In Dar es Salaam, it is estimated that only 40 percent of waste is collected and disposed of at the official dumpsite of Pugu Kinyamwezi. The remaining waste (over 2,800 tons per day) is burned, buried and thrown into rivers and drains, to the detriment of public health. For example, litter blocks already insufficient drains and waterways, exacerbating the issue of flooding and the prevalence of vector-borne diseases.
Lack of baseline data remains a critical challenge that hinders the development of comprehensive and sustainable solid waste management systems in Tanzanian cities. To solve this, the Tanzania Urban Resilience Program (TURP) is supporting data collection and mapping initiatives that are led by OMDTZ to support wider dialogue identifying strategic options for improvement to solid waste management and environmental cleaning services in the Lower Msimbazi River Basin. This initiative will contribute to the World Banks’ efforts of transforming the Msimbazi River from liability to opportunity.
The Msimbazi Basin covers an area of 271 square kilometers and is home to nearly a third of the population of one of the fastest-growing cities in Africa. Historically, the river served as an important water source, and the fertile floodplain provided prime land for agriculture and animal grazing. However, with time, changing climate and uncontrolled settlements along the river have caused it to become the most flooded valley in Dar es Salaam.
OMDTZ is leading a mass data collection and ground truth mapping using open source platforms, i.e. OpenDataKit and QGIS to better understand solid waste management services and environmental cleaning services in the seven wards in the Lower Msimbazi River Valley. We have reported earlier on how geospatial data can help improve solid waste management and service provision with a clear comparison between formal and informal settlements.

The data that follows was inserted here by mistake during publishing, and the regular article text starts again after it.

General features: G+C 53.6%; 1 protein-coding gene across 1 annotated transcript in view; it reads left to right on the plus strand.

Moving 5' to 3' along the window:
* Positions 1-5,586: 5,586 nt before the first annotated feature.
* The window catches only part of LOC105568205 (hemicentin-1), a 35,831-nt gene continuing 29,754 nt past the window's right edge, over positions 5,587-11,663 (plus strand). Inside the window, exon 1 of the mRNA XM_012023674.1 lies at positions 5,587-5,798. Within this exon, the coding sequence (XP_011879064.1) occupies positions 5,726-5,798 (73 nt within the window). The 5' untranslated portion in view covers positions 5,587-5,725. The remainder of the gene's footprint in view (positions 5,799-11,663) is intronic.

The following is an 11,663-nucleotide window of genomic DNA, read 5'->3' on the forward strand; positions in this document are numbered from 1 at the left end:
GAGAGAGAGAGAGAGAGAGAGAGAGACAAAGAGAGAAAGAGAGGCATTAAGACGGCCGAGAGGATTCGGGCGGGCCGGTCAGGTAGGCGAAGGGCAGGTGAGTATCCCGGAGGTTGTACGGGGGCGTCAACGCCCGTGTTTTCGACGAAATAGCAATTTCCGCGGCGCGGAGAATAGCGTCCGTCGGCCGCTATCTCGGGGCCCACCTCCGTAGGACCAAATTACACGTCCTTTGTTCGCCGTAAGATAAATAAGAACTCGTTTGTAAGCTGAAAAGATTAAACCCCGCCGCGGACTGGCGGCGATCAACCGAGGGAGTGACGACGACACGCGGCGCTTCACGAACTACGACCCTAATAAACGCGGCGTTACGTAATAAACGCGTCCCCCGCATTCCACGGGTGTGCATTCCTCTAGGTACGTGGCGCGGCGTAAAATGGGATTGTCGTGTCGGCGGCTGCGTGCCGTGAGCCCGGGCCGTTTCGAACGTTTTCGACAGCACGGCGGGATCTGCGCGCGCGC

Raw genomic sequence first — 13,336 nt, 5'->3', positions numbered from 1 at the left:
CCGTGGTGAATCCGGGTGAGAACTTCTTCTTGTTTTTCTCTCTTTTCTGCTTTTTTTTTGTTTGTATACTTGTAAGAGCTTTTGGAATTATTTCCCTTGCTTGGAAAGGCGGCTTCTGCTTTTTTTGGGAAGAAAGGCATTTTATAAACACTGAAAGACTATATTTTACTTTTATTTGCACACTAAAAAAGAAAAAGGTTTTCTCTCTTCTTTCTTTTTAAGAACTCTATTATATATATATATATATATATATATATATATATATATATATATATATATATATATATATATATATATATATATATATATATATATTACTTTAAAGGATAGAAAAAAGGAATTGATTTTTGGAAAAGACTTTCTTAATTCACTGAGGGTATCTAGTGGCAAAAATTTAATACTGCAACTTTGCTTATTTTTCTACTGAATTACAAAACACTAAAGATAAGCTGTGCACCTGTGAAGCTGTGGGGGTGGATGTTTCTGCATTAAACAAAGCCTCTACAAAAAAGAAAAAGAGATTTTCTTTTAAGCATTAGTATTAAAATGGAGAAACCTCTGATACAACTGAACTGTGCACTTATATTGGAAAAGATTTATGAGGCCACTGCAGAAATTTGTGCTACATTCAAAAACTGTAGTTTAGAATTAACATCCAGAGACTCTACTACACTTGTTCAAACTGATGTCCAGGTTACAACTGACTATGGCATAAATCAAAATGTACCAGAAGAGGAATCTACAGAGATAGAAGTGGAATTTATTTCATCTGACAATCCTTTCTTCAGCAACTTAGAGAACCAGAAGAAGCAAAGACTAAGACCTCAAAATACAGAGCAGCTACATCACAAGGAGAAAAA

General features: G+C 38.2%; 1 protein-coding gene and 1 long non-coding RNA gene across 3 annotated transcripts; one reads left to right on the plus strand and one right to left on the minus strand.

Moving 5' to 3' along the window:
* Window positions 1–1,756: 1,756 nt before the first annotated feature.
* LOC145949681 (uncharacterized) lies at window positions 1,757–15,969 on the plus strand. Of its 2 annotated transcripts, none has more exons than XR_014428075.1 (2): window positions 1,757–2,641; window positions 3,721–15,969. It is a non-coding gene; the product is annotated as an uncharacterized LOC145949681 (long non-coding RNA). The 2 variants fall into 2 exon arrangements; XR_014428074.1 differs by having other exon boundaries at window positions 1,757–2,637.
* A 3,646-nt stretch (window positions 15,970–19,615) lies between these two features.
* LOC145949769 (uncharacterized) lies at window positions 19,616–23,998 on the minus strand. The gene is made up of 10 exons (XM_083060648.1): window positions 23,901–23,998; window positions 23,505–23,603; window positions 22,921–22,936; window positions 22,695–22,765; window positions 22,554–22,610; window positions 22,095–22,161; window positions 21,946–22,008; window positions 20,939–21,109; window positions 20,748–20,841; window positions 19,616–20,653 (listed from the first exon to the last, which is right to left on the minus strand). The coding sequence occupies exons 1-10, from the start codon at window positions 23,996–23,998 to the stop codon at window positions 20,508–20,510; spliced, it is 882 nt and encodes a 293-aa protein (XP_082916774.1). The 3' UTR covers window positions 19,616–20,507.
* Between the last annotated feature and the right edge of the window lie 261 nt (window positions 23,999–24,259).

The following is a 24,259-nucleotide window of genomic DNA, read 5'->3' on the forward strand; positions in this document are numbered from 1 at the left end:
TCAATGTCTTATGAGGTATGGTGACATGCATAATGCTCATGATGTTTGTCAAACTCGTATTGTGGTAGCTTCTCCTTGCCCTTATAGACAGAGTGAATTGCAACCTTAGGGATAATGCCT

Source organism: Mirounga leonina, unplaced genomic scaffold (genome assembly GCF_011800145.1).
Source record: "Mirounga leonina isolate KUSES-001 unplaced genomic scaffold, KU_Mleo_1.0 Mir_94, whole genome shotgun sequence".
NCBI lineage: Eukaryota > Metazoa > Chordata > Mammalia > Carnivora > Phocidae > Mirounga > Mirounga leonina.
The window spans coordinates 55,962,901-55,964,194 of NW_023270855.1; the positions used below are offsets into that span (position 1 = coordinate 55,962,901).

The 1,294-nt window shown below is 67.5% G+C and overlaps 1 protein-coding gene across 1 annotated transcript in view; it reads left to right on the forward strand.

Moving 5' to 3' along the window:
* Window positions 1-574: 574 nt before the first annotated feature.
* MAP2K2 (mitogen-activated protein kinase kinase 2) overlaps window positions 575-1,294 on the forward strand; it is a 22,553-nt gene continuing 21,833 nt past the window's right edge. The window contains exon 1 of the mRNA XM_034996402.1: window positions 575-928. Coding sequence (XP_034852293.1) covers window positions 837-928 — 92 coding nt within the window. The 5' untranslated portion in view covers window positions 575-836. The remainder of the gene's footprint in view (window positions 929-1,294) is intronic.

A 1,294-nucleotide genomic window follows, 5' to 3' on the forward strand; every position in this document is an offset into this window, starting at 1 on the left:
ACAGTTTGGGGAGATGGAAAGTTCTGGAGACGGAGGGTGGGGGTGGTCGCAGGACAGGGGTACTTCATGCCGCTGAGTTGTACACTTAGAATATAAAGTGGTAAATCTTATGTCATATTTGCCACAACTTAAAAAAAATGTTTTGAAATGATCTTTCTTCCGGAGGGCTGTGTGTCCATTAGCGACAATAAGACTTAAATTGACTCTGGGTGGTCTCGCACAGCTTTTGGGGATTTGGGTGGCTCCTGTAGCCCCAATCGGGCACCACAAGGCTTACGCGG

To collect the data, OMDTZ collaborated with the Tanzania Resilience Academy and worked with university students from Ardhi University and the University of Dar es Salaam. The collaboration will not just speed the data collection process but also improve digital skills for students creating an army of students who are conversant with a practical understanding of complex challenges associated with cities’ growth.
What is the Data Saying?
The collected data in the surveyed area showed communities’ desire of having effective waste management systems, as most of them are already paying for the existing services, which are ineffective and lack consistency — over 60% of the interviewed community members responded that they have collection services but it’s often unscheduled making them unable to track the collection days.
Waste disposal surveys show that over 16% of the respondents that handle waste by themselves are located near river banks. This analysis shows why most of the rivers are loaded with waste as communities use the rivers as their disposal sites. See the visual below:
From the survey, communities are willing to pay for an improved waste management system as over 80% are already paying for the existing systems, which are often ineffective. The data collected have the potential to support strategic plans in waste collection, but also inform waste collectors on the gap of services provided and how they can improve their operations. OMDTZ will organize a workshop with different actors including waste collection service providers to share the findings of the survey and discuss how the data can be used to improve the service provided.
“The more information a waste management company has on the clients, the better they are able to provide service and revenue collection” — Innocent Maholi, Executive Director, OMDTZ